A profile in courage
The reason that clichés exist is simple: They often express basic truths, as in, common sense is an extremely uncommon thing.
So is the ability to do the right thing even when there’s extreme pressure not to.
It doesn’t require much courage these days to bash Muslims.
But if there is a more reviled group than suspected terrorists, it would be sex offenders, especially when children are involved. I’ve never heard of any judge being criticized for being too tough in such a case.
But U.S. District Judge Avern Cohn has been taking tremendous heat for doing the opposite thing – for releasing an accused child pornographer on bail, a former camp counselor who admitted to taking pictures of, and being sexually aroused by naked little boys.
The little boys’ parents and family members are outraged.
If the judge were interested in a popularity contest, he could have tossed the defendant in solitary.
If the judge were interested in a popularity contest, he could have tossed the defendant in solitary. But Avern Cohn did the unpopular thing because it was, clearly, the right thing to do.
I should reveal that I have known the judge for years, and have had many conversations with him about history and the justice system.
He is one of the most brilliant scholars I have ever met. And here is why he did what he did in this case:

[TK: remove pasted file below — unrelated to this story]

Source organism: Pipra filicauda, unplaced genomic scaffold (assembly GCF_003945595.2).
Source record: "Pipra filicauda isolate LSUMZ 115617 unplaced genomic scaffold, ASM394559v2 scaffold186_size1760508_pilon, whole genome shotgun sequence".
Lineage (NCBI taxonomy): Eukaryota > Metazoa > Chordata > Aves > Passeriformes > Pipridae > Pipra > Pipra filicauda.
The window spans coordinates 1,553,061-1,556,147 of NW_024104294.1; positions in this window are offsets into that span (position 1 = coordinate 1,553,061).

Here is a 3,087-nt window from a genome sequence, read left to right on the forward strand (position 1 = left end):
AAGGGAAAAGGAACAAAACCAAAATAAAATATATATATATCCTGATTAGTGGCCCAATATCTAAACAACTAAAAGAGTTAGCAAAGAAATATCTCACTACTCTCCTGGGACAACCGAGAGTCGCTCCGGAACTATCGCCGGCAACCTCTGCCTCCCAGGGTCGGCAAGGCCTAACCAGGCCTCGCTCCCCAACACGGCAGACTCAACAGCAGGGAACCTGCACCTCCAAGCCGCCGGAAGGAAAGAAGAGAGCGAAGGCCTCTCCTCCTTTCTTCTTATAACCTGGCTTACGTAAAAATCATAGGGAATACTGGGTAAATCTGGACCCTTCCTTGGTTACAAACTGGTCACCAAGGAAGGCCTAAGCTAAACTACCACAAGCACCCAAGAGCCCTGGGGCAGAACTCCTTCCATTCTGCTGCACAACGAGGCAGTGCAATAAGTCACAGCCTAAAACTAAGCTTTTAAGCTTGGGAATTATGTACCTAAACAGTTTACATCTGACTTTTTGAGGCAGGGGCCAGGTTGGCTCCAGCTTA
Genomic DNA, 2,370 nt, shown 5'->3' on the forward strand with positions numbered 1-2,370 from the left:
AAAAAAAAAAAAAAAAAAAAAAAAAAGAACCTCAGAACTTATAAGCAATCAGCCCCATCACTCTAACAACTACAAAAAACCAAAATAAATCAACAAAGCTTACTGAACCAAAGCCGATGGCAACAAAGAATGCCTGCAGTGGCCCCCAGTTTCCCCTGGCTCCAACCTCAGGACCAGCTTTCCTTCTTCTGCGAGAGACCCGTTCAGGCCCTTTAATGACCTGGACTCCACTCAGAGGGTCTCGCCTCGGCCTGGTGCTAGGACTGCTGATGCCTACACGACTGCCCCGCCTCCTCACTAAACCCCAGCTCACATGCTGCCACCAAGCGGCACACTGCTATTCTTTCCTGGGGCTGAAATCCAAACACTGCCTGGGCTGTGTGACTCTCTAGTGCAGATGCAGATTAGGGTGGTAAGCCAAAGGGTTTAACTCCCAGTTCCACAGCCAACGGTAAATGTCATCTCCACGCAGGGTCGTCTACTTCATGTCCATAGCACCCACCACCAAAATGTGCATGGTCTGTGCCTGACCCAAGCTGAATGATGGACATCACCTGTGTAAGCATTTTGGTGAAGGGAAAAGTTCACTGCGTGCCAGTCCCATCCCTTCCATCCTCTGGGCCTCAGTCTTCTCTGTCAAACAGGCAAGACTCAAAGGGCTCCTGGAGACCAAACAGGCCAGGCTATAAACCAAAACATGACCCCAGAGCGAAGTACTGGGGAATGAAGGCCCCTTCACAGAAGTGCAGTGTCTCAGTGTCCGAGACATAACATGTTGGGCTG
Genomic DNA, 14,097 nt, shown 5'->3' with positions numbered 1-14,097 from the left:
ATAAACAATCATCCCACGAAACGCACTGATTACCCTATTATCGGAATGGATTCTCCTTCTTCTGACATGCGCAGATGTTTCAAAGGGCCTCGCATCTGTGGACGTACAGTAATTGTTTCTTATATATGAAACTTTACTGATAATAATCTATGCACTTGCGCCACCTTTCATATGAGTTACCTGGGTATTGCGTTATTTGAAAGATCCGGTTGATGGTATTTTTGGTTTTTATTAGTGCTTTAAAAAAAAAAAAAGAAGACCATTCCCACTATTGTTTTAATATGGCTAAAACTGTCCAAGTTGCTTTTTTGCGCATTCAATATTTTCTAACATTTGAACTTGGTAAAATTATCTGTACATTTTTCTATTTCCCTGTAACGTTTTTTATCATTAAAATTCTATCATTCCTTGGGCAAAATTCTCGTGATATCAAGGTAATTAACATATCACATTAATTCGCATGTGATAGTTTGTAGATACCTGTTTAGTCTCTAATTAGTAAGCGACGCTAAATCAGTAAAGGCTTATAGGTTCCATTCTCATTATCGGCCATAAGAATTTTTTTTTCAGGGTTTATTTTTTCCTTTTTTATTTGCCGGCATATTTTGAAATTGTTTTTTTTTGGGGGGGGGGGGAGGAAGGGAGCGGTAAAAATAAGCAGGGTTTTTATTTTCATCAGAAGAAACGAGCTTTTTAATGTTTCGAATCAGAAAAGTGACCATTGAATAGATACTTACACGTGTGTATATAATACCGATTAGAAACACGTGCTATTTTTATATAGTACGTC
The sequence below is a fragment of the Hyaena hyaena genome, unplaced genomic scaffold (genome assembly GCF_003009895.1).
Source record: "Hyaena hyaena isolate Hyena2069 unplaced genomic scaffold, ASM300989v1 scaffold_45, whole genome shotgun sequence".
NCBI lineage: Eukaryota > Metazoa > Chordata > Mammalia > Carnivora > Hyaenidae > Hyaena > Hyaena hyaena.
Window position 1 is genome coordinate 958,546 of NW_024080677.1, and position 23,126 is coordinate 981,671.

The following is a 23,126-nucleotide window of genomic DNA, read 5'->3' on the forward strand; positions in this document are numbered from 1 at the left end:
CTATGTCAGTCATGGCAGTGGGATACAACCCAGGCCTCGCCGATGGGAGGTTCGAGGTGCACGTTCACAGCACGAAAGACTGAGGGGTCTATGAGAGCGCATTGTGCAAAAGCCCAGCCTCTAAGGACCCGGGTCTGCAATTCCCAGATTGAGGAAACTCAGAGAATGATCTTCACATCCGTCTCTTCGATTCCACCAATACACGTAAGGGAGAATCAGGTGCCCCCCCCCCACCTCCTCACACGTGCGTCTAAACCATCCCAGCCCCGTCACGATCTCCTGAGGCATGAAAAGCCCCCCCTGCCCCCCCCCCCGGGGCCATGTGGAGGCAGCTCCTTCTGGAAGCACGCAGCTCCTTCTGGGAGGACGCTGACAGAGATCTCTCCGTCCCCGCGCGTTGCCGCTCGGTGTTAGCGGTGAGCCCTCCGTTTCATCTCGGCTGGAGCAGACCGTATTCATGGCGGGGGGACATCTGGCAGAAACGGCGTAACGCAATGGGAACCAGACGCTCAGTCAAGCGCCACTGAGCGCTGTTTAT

Matthew Kuppe was a 21-year-old counselor at a Jewish Community Center camp who has been charged with a raft of felony federal child pornography counts.
If convicted, he could face up to 30 years in jail. He allegedly posted naked pictures of some five-year-old boys on a Russian website, and in an email, asked someone who turned out to be an undercover officer to exchange fantasies about them.
But there is no evidence that Kuppe ever did anything other than take naked pictures of them without their knowledge and post them on the Internet. The Oakland County Prosecutor’s office concluded there wasn’t any evidence that any boys had been molested.
Based on that, Judge Cohn ordered Kuppe released to the custody of his parents. He noted that the prosecution had not “established by clear and convincing evidence that he is a danger to the community,” an opinion shared by two psychologists who interviewed the defendant.
As the judge pointed out, pretrial release is the norm, and any defendant is entitled to a presumption of innocence.
By the way, I wouldn’t exactly call Kuppe’s current status “freedom.” He has to wear a monitoring device, remain in the presence of adults, can’t talk to children or go on the Internet. He’s under severe house arrest.
He instead did what he believed was just, no matter the cost.
Nevertheless, Judge Cohn is being excoriated for not keeping Kuppe behind bars. There’s no threat to Cohn’s career; federal judges are appointed for life.
But on a personal level, this may well be difficult for the judge, who is a pillar of Detroit’s Jewish community. The children and the defendant are all Jewish, and it would have been easy enough for Avern Cohn to ask for another judge to take this case.
But my guess is that he never even thought of ducking his responsibility. He instead did what he believed was just, no matter the cost. I only wish that was a quality we saw more of in those who would have us elect them President.
Jack Lessenberry is Michigan Radio's political analyst. Views expressed in his essays are his own and do not necessarily reflect those of Michigan Radio, its management or the station licensee, The University of Michigan.